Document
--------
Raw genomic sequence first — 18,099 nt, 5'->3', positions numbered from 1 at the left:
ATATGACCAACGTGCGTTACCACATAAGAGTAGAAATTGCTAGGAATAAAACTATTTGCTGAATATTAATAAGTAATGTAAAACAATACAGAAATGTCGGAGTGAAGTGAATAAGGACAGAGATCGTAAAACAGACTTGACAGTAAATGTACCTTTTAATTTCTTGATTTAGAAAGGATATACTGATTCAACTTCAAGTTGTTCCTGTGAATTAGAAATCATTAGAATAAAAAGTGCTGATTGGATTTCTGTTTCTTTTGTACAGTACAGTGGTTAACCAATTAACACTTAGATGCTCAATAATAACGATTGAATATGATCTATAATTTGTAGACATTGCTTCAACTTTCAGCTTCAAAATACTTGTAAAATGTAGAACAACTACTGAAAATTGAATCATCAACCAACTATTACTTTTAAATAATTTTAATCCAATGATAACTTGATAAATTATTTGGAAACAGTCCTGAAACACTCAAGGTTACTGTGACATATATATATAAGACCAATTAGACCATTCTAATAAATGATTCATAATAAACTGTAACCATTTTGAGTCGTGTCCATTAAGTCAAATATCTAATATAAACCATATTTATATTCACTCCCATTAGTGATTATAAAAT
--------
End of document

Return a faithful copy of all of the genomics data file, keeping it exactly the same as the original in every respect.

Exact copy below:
Raw genomic sequence first — 18,099 nt, 5'->3', positions numbered from 1 at the left:
ATATGACCAACGTGCGTTACCACATAAGAGTAGAAATTGCTAGGAATAAAACTATTTGCTGAATATTAATAAGTAATGTAAAACAATACAGAAATGTCGGAGTGAAGTGAATAAGGACAGAGATCGTAAAACAGACTTGACAGTAAATGTACCTTTTAATTTCTTGATTTAGAAAGGATATACTGATTCAACTTCAAGTTGTTCCTGTGAATTAGAAATCATTAGAATAAAAAGTGCTGATTGGATTTCTGTTTCTTTTGTACAGTACAGTGGTTAACCAATTAACACTTAGATGCTCAATAATAACGATTGAATATGATCTATAATTTGTAGACATTGCTTCAACTTTCAGCTTCAAAATACTTGTAAAATGTAGAACAACTACTGAAAATTGAATCATCAACCAACTATTACTTTTAAATAATTTTAATCCAATGATAACTTGATAAATTATTTGGAAACAGTCCTGAAACACTCAAGGTTACTGTGACATATATATATAAGACCAATTAGACCATTCTAATAAATGATTCATAATAAACTGTAACCATTTTGAGTCGTGTCCATTAAGTCAAATATCTAATATAAACCATATTTATATTCACTCCCATTAGTGATTATAAAAT